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Antonio Dowling Dr. E. Trizio February 7, 2011 DE ANIMIS We will be concerned with comparing Plato's and Aristotle's views of the immortal soul according to Plato’s Phaedo and Aristotle’s De Anima. Such as the Ancient Greeks would (encounter first Plato, then Aristotle) so I will first establish and, additionally, argue for the logical sensibility of Plato's view of the immortal soul: I will focus mainly on his dualism, and then I will introduce two of his arguments for the immortality of the soul. Next, I will move to Aristotle's view of the immortal soul, concentrating on his notion of dualism and concepts of substance, perception, and intellect in terms of comparison to Plato. Plato’s concept of dualism is easily summed up in one phrase: “The soul is a separate and distinct entity from the body.” This claim, simple enough to understand when extracted from the drama of the dialogue, lays the foundations for Plato’s concept of duality. To help explain, I will introduce our first argument, that from recollection. The word recollection, it seems, would imply a sort of memory, or prior knowledge. We will keep this in mind while working through this argument. The argument from recollection first appears in Phaedo 72e with Cebes saying, “...there is that theory which you have often mentioned to us– that what we call learning is really just recollection. If that is true, then surely what we recollect now we must have learned at some time before; which is impossible, unless our souls existed somewhere before they entered this human shape.” Of course, the knowledge that is being spoken of is that of the Forms. Forms, according to Plato, are absolute qualities.

“Beauty,” “tree,” “virtue.” Therefore, a non-Form (particular) can (and must) participate in the Forms– for example, be virtuous– but can never be absolute. Simply, the Forms are not found in the physical realm, only the particulars are. The example given in the Phaedo is that of the Form of Equality– that is to say, the Idea of absolute equality. We see things in the material realm that are more or less equal (in size, shape, weight, etc.) than our conception of absolute equality, but how is it that we know of this concept in the first place (Phaedo 74a)? It must be that we have encountered it before. Take a photograph, say, of your friend Tim. When you see this photo, you are reminded of him. Perhaps you recall certain of his qualities or experiences you shared with him. This does not have to be a particularly accurate picture of Tim, yet he still comes to mind when you see the photo. But, of course, this photo is not Tim. Thus, this imperfect “copy” of him is reminding you of the “original” Tim. It would follow that you must have met Tim prior to your seeing the photo, in order for you to be reminded of him; someone who had never met Tim could not be so reminded. Therefore, as things being more or less equal remind us of the Idea/Form of equality, we must have met the Idea/Form of equality in order to be reminded of it. This argument is Plato’s proof that the soul existed before we came into existence. Aristotle, too, has an idea of forms, though is differs greatly from Plato’s. The form of an object, put simply, is its essence– its being. These intelligible forms are not independent of a substance, and may only exist whilst the substance does. This substance has one other part: material, i.e. the matter-existing-in-space-and-time that it is comprised of. Substance, according to Aristotle, is the compound of material and form. Let us look further into what it means to be a substance. Material has the potential to be “something”; form is the efficient cause of becoming– the being-at-work-staying-itself aspect of existence. We cannot have material without form. Raw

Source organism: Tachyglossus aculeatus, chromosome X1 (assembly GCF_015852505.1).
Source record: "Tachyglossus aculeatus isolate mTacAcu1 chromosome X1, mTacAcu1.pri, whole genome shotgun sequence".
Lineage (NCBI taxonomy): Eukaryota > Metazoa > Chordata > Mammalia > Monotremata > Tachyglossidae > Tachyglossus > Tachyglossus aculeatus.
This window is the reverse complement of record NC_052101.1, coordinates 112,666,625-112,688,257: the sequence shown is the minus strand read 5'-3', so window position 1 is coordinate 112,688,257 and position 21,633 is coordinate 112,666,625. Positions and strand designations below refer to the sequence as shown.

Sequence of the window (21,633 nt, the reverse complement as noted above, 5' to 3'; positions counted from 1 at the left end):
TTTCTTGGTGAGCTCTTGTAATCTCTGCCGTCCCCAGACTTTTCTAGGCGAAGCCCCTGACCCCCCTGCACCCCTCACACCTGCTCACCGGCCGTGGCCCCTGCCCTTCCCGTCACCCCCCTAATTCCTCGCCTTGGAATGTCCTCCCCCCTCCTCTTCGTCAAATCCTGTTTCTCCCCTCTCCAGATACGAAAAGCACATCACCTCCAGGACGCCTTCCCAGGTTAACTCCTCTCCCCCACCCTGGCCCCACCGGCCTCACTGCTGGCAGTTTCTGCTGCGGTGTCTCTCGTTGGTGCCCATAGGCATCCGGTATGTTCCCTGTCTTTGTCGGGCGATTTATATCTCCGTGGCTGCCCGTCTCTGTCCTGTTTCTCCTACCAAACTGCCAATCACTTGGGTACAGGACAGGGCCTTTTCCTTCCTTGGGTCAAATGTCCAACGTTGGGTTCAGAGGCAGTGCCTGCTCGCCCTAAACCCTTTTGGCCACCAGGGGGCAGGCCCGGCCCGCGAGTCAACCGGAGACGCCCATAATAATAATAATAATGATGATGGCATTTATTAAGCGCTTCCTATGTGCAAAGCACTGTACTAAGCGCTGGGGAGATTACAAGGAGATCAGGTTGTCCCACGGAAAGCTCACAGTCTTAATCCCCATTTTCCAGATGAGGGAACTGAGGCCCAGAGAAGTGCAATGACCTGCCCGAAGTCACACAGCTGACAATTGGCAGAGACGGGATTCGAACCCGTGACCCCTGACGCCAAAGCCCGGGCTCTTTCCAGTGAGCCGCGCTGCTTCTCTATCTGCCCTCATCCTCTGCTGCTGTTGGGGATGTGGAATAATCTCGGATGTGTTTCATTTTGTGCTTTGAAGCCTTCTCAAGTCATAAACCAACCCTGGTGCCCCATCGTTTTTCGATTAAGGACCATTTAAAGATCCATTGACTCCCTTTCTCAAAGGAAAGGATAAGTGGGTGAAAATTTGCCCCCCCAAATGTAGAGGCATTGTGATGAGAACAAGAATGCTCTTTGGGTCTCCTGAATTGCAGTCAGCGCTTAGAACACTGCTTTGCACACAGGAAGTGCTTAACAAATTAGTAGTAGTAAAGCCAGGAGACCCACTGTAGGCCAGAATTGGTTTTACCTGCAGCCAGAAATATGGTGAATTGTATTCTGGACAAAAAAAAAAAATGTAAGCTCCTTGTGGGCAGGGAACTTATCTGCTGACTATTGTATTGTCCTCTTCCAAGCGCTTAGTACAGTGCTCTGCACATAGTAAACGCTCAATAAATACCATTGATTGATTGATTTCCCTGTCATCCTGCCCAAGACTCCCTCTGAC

material, as it were, cannot exist on its own. And we certainly cannot have a form without material; that would not be possible, given that the “form” applies only to matter-existing-inspace-and-time. Thus, to be is to consist of material (potential for being) and form (cause of being). So we can see that Aristotle’s forms are integral to being, but are not separate from the body, as Plato’s are. This being the case, Plato’s Argument from Recollection (hinging mainly upon his theory of Forms) is invalid in Aristotle’s eyes, given that it is impossible for a soul to exist before a body, or indeed, without a body in any case. In essence, to study the soul is to study the activities of the body, so having a soul prior to having a body does not make ontological sense to Aristotle. Having proven that the soul existed before our bodies did, all that is left for Plato is to prove its eternal existence after death. He comes to this question with his argument called The Argument from Affinity. In Phaedo 79e, Cebes concedes to Socrates that the soul is much more like the divine and the invariable than the body. Having decided this, and knowing that the Forms are invariable themselves, one can assume that the soul holds some sort of affinity to the Forms. In the Argument from Recollection, Plato mentions that the soul is the only part of a human that can be in contact with the Forms. Additionally, Plato works in the fact that simple things, i.e. things without parts, are indestructible. If destruction is defined as “tearing parts apart,” the Forms (and the soul) cannot be subject to destruction. With this additional argument for the immortality of the soul, Plato satisfactorily proves that the soul exists before birth, and not only after death, but eternally after human death. Again we see that Aristotle has a contrary conception of the nature of the soul. According to Aristotle, this soul is destructible. The soul is the form of an organic body with life as its